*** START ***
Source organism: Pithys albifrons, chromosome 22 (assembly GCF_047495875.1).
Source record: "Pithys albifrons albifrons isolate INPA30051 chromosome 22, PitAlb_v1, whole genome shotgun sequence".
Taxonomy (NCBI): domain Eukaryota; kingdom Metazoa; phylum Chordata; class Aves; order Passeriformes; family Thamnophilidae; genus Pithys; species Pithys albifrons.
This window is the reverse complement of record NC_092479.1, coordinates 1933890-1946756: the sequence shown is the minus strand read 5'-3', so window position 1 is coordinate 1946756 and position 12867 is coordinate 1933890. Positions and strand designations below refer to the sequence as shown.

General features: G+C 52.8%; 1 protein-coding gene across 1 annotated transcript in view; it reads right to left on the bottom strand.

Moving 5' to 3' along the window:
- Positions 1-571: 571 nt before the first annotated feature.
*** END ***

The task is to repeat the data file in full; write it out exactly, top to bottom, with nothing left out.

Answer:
Source organism: Pithys albifrons, chromosome 22 (assembly GCF_047495875.1).
Source record: "Pithys albifrons albifrons isolate INPA30051 chromosome 22, PitAlb_v1, whole genome shotgun sequence".
Taxonomy (NCBI): domain Eukaryota; kingdom Metazoa; phylum Chordata; class Aves; order Passeriformes; family Thamnophilidae; genus Pithys; species Pithys albifrons.
This window is the reverse complement of record NC_092479.1, coordinates 1933890-1946756: the sequence shown is the minus strand read 5'-3', so window position 1 is coordinate 1946756 and position 12867 is coordinate 1933890. Positions and strand designations below refer to the sequence as shown.

General features: G+C 52.8%; 1 protein-coding gene across 1 annotated transcript in view; it reads right to left on the bottom strand.

Moving 5' to 3' along the window:
- Positions 1-571: 571 nt before the first annotated feature.